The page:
The team began the season with a 5-1 spurt, with one of its two CACC wins during that stretch coming against Holy Family University, a team Chestnut Hill hadn’t beaten since joining the NCAA decades earlier.

“I think our team speed was a big asset,” West related. “We had offensive weapons from last year, and then the new additions made us deeper. With that, we wanted to increase the pace of the game, push the ball on offense and play full-court defense.”

Many of the Griffins already shared a common trait when they arrived on campus.

“We have a lot of individuals who come from winning high school programs,” West noted. “Mary and Jaeda come from that strong Franklin Township (N.J.) team, Vicky’s from North Penn, Shannon played in the Catholic League at Ryan, and Cailey comes from a big South Jersey school, Cherokee. They’re used to winning games against tough competition on a regular basis.”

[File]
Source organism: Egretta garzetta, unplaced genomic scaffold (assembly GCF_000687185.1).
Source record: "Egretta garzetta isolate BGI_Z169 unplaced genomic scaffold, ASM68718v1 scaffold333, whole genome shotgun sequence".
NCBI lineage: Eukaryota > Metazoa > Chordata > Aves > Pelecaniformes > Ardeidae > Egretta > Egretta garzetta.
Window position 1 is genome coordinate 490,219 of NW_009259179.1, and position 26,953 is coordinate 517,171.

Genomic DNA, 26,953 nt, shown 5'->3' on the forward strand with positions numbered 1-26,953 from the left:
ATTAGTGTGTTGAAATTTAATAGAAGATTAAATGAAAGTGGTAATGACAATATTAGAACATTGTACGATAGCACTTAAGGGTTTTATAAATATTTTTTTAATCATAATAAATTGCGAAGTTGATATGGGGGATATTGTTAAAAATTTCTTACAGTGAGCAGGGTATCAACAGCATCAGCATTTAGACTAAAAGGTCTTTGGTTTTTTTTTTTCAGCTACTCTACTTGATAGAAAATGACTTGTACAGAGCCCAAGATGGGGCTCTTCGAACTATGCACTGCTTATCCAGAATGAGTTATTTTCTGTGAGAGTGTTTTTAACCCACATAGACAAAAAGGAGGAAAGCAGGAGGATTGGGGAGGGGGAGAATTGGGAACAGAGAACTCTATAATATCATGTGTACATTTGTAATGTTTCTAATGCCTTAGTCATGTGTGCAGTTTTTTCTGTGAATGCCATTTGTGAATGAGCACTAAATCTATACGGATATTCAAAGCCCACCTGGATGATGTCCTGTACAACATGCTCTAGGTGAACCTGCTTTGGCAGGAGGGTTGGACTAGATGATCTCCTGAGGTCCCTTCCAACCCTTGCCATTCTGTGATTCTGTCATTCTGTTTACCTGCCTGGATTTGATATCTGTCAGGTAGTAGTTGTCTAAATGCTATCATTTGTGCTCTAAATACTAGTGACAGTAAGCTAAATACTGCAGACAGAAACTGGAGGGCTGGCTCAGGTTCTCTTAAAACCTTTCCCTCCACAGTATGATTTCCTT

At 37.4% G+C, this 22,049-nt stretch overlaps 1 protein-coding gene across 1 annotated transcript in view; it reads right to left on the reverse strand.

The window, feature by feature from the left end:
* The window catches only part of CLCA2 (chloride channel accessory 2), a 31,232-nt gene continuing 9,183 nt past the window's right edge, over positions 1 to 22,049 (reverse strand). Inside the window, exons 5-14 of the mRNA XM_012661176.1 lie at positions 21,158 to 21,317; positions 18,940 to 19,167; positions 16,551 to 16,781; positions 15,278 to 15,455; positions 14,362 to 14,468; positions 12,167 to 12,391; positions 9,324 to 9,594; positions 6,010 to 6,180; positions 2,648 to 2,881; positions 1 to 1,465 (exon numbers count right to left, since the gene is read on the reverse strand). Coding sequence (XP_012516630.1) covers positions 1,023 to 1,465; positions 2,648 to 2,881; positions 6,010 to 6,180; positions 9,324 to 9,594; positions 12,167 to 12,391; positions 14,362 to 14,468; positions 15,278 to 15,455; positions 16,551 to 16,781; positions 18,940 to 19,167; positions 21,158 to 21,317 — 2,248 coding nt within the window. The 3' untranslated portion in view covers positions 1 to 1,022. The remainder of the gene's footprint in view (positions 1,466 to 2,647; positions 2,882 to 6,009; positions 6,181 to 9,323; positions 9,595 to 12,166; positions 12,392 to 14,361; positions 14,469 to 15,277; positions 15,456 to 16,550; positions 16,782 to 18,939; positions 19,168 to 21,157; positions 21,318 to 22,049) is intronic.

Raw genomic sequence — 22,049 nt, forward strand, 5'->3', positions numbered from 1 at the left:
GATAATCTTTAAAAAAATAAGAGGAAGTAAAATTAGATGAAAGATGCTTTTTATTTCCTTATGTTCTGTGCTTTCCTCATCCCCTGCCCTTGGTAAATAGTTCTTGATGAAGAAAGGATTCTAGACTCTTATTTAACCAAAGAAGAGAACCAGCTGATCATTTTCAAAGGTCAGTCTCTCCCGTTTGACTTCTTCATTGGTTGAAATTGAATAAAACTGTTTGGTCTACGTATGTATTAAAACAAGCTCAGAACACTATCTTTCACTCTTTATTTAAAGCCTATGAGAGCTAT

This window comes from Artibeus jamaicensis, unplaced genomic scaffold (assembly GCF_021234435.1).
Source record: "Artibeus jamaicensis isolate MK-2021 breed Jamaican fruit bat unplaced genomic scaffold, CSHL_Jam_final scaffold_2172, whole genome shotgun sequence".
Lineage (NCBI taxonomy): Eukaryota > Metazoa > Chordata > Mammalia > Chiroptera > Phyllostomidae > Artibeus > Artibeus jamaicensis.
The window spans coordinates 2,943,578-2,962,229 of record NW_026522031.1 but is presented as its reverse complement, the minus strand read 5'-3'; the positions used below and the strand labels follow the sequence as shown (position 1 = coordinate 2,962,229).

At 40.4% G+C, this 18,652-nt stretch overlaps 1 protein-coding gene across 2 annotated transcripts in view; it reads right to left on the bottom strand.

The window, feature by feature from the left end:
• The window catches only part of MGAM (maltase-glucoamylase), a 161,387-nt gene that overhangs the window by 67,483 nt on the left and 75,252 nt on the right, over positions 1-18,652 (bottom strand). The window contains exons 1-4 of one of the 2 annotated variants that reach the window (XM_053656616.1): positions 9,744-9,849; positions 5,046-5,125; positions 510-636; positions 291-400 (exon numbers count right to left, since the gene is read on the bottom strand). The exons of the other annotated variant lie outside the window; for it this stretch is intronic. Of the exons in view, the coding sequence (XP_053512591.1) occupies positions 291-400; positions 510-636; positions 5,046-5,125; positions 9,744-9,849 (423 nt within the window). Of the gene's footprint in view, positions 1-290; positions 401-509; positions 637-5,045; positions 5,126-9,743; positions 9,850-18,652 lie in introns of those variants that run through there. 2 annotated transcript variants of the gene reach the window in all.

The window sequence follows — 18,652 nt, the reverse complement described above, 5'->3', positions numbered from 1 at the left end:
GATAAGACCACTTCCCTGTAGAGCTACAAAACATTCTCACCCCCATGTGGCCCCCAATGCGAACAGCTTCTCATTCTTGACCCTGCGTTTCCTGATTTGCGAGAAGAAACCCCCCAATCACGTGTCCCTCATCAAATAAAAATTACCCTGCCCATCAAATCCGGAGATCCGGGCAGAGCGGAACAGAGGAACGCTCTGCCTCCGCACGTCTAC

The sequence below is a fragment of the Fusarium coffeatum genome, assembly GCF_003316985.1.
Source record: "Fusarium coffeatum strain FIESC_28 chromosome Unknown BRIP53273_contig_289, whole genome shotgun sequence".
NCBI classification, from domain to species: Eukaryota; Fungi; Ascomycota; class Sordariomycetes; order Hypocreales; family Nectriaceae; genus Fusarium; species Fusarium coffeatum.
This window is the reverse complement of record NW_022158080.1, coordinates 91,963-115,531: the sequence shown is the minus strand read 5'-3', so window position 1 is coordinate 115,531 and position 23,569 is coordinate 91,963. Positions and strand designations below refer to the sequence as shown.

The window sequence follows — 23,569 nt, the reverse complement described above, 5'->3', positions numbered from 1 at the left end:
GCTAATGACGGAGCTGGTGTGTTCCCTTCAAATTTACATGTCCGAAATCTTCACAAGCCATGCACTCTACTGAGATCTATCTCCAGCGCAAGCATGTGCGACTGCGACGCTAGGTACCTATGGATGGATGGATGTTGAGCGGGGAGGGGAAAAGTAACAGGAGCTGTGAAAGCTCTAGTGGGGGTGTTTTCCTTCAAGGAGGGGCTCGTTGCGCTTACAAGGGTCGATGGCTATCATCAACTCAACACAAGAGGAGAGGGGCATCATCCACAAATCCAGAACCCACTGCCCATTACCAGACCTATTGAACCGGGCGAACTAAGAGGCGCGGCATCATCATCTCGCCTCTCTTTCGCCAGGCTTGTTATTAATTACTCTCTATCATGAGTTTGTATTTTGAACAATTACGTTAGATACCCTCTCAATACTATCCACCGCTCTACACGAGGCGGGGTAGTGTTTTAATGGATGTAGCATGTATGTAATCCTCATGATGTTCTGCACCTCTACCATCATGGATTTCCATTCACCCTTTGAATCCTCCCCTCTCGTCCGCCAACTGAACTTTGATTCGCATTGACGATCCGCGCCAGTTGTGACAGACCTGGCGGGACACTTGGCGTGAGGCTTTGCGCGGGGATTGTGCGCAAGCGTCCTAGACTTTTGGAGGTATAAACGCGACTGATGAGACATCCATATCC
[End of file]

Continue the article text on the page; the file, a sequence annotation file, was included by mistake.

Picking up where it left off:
West remarked, “We had some vocal leaders, and others who led by example. People didn’t care who stepped up at any given time to help rally us; I just think there was a collective desire to win.”

New faces began to appear in the stands for women’s games at CHC’s Sorgenti Arena, not just the expected complement of parents, friends, and fans who drifted in early prior to the men’s contests that wrapped up home doubleheaders.

“I think part of the reason for that is the up-tempo style we play,” West opined. “People would see our scores or would hear that Chestnut Hill scored 80 points, 85 points in a game, and they figured there must be a lot of action for them to watch.